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Christian Blogging – Future Directions
The launch of the new blogs4God web portal means the winding down from my site of the Christian bloglist, which has been here for the past three months. From the 200-plus blogs I must now decide which links to keep. The temptation, of course, is to retain them all. But I’d prefer to be able to offer my visitors a set of links to sites that I like and recommend, as well as sites that I myself visit fairly regularly.
So I have spent the past few days reviewing all the sites on the list, and the result is that I’ve been thinking a bit about the future of Christian blogging.
That’s not to say I have any great prescience on the matter. Is blogging a fad? Is it a serious new movement that could revolutionise the media? Are Christian bloggers having an impact on the culture? On the church? Or are the main readers of Christian blogs Christian bloggers?
Actually, I’ve no idea. I have a lot more questions than answers. So, rather than fill this space with a lot of speculative hot air, I shall instead try to guide readers to a small selection of sites that I think might offer pointers to the future. They are not necessarily my all-time favourite Christian blogs, nor are they presented in any particular order. Most are smaller sites that are not probably well known. [Update: some are no longer online.]
* Opinionated - A community blog by the people at Toongabbie Anglican Church in Sydney. It seems to me there has to be all kinds of scope for church blogs, especially if your congregation includes articulate, computer-literate members. It’s a chance to explore faith, exchange ideas, encourage others and sound off about the world. See also The Vine community blog, from the Vine and Branches Christian Community in Kentucky.
* Esler Fried – I’ve always been a fan of Ted Esler’s coal-face commentaries on mission work. There’s surely scope for more blogging in the mission community. Many churches wonder how to maintain contact with their missionaries. How about a community church blog, allowing interaction between missionaries (of course, only those with a reasonable internet connection) and church members? And it would be good to see some blogs from missionaries in the field. I only know of Stranger in a Strange Land, from an American missionary in Bosnia.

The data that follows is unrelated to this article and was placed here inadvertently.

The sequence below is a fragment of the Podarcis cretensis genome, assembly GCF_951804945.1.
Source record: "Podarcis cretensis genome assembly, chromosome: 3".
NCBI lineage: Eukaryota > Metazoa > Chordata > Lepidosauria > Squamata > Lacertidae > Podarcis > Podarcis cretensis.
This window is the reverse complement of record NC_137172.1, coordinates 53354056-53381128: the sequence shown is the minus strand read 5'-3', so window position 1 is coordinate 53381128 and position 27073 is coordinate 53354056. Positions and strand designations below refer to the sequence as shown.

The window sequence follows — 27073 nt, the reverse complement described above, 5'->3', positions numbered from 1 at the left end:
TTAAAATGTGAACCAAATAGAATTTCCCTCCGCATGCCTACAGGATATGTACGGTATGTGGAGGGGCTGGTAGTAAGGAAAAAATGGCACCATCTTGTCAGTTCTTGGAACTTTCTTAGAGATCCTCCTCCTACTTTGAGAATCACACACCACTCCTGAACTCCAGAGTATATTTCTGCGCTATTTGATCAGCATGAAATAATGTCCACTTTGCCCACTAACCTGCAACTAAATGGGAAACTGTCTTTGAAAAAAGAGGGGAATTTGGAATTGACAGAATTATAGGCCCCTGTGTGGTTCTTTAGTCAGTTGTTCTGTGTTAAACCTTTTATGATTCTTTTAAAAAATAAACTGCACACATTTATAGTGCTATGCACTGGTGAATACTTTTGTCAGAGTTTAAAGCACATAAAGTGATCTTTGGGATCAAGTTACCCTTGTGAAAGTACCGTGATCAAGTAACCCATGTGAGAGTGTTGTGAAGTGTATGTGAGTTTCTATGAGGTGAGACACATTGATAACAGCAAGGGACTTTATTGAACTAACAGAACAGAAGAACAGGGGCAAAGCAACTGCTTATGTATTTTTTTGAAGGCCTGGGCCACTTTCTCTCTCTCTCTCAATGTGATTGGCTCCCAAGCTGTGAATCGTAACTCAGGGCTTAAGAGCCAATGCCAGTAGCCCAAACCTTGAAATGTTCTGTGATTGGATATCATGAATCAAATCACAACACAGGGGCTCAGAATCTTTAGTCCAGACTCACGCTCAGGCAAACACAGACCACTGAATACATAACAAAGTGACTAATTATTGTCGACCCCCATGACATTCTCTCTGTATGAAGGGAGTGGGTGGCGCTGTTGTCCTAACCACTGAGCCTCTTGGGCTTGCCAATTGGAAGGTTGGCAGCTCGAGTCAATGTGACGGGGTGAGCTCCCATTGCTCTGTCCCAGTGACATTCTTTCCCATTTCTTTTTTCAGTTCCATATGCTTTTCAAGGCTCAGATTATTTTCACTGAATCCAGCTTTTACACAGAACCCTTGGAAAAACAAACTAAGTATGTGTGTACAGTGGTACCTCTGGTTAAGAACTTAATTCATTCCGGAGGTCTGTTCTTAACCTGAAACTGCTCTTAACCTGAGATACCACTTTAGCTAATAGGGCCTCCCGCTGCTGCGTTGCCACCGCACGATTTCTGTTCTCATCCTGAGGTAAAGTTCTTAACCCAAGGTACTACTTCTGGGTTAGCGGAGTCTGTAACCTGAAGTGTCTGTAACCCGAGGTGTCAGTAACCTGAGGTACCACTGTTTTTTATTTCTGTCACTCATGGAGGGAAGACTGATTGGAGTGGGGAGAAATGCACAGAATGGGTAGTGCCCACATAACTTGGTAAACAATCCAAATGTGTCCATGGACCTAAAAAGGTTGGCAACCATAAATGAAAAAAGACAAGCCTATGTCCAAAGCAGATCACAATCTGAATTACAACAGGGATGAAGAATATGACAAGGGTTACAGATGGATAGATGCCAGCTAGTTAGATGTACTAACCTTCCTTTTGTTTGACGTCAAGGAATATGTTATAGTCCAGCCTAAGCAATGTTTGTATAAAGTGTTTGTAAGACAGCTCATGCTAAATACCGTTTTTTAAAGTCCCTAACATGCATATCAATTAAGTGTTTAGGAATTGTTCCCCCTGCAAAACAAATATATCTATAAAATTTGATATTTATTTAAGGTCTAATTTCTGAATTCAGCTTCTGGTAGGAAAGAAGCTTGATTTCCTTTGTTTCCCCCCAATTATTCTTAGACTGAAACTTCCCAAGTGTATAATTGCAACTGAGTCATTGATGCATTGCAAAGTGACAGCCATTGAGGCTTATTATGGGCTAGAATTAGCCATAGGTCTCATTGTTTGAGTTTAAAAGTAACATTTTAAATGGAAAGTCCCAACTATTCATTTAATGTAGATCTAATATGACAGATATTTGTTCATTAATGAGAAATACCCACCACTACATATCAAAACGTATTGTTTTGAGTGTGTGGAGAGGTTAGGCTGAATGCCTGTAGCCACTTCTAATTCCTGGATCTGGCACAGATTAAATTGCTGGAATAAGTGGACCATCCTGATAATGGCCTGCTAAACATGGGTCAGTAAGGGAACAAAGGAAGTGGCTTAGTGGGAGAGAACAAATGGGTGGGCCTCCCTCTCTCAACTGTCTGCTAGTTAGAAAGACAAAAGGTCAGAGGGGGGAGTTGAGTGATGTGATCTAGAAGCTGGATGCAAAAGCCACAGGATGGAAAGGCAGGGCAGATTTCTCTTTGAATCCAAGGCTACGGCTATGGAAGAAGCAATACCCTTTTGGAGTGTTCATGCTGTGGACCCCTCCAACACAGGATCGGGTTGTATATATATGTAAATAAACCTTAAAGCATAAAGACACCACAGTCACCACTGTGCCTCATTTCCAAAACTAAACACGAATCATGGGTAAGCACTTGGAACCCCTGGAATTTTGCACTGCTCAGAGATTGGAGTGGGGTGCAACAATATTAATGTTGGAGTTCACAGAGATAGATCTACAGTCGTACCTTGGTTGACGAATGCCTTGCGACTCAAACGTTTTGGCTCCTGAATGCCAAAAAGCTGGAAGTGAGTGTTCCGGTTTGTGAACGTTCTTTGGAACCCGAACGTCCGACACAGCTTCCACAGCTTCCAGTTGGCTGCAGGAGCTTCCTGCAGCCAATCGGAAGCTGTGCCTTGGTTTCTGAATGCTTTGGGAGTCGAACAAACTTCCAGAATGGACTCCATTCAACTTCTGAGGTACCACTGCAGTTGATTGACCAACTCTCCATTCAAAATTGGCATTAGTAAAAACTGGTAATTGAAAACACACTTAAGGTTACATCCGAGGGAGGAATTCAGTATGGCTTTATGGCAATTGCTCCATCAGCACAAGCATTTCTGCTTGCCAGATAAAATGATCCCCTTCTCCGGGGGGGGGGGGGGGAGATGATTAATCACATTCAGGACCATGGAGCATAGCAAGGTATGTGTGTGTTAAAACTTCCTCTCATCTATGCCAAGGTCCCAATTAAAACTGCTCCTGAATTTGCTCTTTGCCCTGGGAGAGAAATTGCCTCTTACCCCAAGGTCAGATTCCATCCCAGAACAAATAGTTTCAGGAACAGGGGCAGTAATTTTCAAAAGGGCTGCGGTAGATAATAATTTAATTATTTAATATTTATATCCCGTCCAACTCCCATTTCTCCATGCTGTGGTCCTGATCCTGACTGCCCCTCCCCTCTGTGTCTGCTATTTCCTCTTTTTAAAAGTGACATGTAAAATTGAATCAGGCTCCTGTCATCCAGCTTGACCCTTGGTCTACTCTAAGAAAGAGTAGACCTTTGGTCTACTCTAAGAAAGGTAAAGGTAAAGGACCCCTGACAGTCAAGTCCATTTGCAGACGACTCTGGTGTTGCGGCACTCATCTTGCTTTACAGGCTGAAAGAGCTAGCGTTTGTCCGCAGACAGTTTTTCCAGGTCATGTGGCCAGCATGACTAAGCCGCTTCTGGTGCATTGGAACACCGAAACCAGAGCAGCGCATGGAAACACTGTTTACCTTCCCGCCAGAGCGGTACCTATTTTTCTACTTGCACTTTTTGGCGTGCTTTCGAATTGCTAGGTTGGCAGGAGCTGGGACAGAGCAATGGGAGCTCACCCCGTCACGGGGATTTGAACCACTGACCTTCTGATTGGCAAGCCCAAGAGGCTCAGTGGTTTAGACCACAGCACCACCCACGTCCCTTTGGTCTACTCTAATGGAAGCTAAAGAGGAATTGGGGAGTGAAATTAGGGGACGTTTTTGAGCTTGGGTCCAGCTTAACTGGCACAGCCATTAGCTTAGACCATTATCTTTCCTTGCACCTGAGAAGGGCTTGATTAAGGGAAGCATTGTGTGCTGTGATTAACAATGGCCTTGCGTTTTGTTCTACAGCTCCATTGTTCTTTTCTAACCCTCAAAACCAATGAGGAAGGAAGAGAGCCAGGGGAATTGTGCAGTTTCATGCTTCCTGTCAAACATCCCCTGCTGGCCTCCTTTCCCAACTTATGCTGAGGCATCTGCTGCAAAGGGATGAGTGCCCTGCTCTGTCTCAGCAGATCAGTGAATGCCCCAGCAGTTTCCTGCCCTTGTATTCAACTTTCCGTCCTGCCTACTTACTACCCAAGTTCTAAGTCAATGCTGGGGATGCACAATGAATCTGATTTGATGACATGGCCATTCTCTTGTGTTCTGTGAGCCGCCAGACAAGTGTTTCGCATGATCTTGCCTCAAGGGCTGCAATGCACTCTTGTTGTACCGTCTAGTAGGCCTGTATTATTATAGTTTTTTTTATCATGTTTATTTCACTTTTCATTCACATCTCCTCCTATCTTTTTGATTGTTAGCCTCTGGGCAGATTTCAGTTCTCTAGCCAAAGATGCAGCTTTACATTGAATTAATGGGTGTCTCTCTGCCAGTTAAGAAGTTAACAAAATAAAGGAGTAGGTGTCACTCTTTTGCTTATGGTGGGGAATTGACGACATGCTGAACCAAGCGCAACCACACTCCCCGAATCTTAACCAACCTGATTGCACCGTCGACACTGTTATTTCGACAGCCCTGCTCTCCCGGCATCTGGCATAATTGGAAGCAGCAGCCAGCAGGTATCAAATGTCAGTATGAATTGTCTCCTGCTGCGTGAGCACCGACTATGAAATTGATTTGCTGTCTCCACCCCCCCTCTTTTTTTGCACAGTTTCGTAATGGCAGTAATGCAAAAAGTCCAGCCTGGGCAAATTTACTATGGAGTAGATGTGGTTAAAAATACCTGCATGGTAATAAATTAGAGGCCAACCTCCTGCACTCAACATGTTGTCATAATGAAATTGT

* Care and Feeding – Steve Schultz writes about running his church choir. We need more blogs like this, from all the various workers of the church, with preference given to those holding strong opinions and the desire to express them. Steve unfortunately is not a prolific blogger, but he’s always worth reading. What wonderful encouragement, for tin-voice worshippers like me, from the following post:
Any tips for those tone deaf parishioners like me who would love to be able to carry a tune at least half-respectably so we can join the song?
First, let me say that I think everyone should sing in Church. The idea regarding congregational singing is that our intent is what's important, not how well we actually sing. It strikes me that if more people around you were singing with gusto you wouldn't feel like you’re sticking out. Granted, it's tough to know you're not singing well and have everyone around you hear it.
From an actual singing standpoint, there's two kinds of "tone deafness" - one where a person is just not used to matching pitch - sometimes they do, sometimes they don't. The other is real tone-deafness - never being about to match pitch. It could be that you just need a little practice. I would recommend getting some CDs you can try to sing along with and see how that works. Try it with whatever music you like and see how it goes. It could be you get better over time.
* Heart, Mind & Strength - I think group blogs like this one are part of the wave of the future. Consistent, quality blogging is hard work. Share the load - work with a group, preferably with a group of strong writers. National Review Online's The Corner was a pioneer, and blogs4God is also now successfully doing it. Department of Theology at the University of Blogistan is another.
* Cranky Professor – Michael Tinkler writes a quirky, sometimes grumpy, wonderfully opinionated blog about life as a professor of art history at a “pricey liberal arts college”. Less pugnacious, but still another favourite, is theConnexion.net from Richard Hall, a Methodist minister in Wales, who writes his random ramblings – unfailingly with love - about life and all the other stuff around him. We need more like them.
* e-church com.munity weblog – e-church minister Tim Bednar has a site full of ideas for developing a “user-created Christian com.munity”. I think he could be part of the future of the Christian blogosphere. He writes:
I am disappointed with the disproportionate number of sites that discuss “post-modern ministry”, compared to those actually that minister online. In my opinion, only a handful of websites or churches do spiritual work online (MethodX and Beliefnet). Instead most Christian web sites either communicate to other ministers (The Ooze), provide spiritual information (Crosswalk), or service bricks and mortar ministries (For ministry or Willow Creek). Most of the content is provided by well-known writers that are part of the Christian publishing industry. There are few alternative voices. I want to provide a publishing platform that serves everyday Christians who like to write and desire to participate in reasoned dialogue about meaningful issues.
Actually, there are plenty more sites with hints for future directions. I’ll look at others in future commentaries.
August 2nd, 2002